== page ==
Government agencies are paying out millions of dollars to contractors that violate federal labor laws and affect more than 11,000 workers around the country, according to a new report from the Center for Public Integrity.

Examining 1,154 contractors recently investigated by the Department of Labor, the Center for Public Integrity found that between January 2015 and July 2016 federal contracts were modified or granted with 68 contractors with substantive violations, according to an exposé by Talia Buford and Maryam Jameel. 

Some of the most egregious violators included Sterling Medical Associates (a health care provider for the Department of Veterans Affairs, among other agencies), the Corrections Corporation of America (the nation's second-largest private prison firm) and Cornell University. In total, these three were flagged for nearly 3,000 violations and had to pay more than $2.4 million in back wages.

Agencies awarded more than $18 million to companies with documented cases, with the Department of Defense employing the most violators at 49. Combined, those DoD contractors received $15 billion while owing almost 6,200 workers $4.7 million in back pay.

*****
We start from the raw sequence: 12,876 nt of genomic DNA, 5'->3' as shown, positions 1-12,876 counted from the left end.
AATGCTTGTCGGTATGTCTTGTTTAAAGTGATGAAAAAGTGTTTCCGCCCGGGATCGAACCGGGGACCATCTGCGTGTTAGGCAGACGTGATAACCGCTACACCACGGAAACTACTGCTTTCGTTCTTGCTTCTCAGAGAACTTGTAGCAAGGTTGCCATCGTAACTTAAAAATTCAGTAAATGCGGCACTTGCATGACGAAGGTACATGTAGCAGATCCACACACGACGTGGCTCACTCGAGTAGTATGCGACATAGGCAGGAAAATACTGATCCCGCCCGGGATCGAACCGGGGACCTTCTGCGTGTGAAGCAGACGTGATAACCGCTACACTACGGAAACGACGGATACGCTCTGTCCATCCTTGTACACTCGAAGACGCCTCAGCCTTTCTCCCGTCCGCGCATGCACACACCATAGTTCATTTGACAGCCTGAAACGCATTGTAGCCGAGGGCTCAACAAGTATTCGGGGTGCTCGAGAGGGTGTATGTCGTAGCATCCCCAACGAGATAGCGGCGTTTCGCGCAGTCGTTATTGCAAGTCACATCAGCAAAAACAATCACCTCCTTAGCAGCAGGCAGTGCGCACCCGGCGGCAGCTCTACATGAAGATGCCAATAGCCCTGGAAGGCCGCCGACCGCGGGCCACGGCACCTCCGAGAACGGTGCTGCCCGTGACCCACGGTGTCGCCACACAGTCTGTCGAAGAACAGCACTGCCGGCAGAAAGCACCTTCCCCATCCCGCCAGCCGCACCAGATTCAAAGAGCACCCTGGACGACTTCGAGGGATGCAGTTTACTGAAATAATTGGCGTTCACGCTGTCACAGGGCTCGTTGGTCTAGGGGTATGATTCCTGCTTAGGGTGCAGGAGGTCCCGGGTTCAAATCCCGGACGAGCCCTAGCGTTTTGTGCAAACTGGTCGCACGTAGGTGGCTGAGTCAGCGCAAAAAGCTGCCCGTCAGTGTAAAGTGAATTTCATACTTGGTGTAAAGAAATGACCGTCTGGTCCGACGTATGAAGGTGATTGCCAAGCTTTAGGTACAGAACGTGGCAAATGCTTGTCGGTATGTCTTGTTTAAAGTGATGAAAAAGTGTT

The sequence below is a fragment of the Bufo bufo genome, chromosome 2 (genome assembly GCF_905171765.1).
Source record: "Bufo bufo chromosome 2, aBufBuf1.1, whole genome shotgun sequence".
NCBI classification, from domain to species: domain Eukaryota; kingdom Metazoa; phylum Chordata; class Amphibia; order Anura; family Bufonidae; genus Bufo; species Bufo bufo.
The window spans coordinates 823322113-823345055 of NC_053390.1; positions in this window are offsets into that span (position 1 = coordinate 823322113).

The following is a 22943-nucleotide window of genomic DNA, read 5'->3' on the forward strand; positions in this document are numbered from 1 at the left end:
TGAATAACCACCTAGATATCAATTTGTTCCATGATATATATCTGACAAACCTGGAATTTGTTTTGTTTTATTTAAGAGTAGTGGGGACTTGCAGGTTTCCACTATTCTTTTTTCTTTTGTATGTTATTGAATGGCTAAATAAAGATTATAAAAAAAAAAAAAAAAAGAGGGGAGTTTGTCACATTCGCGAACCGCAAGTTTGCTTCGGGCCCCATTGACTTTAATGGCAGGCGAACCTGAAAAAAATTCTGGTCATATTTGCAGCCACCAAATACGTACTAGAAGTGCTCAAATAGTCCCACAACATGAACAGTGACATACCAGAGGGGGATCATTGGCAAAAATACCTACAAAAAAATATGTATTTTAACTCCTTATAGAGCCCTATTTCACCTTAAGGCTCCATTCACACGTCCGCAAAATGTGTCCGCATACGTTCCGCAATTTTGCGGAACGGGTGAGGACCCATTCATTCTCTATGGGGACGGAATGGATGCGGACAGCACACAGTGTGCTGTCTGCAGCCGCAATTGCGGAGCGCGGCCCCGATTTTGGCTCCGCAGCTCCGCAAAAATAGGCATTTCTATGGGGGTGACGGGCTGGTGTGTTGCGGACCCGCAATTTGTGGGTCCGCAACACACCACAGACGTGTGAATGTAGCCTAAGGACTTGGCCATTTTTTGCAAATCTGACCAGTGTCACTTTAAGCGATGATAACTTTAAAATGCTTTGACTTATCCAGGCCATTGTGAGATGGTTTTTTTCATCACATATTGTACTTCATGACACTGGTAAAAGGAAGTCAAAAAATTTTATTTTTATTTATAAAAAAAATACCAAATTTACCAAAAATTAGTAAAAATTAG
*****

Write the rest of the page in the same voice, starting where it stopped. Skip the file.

Policing federal contractor compliance falls to the Labor Department's Wage and Hour Division, but closing a case can become difficult following employer appeals or disputes. The statute of limitations and issues with documentation can result in low payouts for employees that identify delinquent employers.

An Obama administration rule requiring violation self-reporting to improve compliance of wage and safety laws with fewer investigations launched directly by agencies was recently blocked through the Congressional Review Act. Even without that regulation, the Labor Department can debar or suspend companies that break the law on a federal job; this was the case with 49 firms in 2016.

It remains to be seen what effect lobbyists will have on the Trump administration and what President Trump's executive policy will do to federal labor guidelines and contracting standards — including transparency and giving preference to employers paying a "living wage" — Buford and Jameel write in their article.

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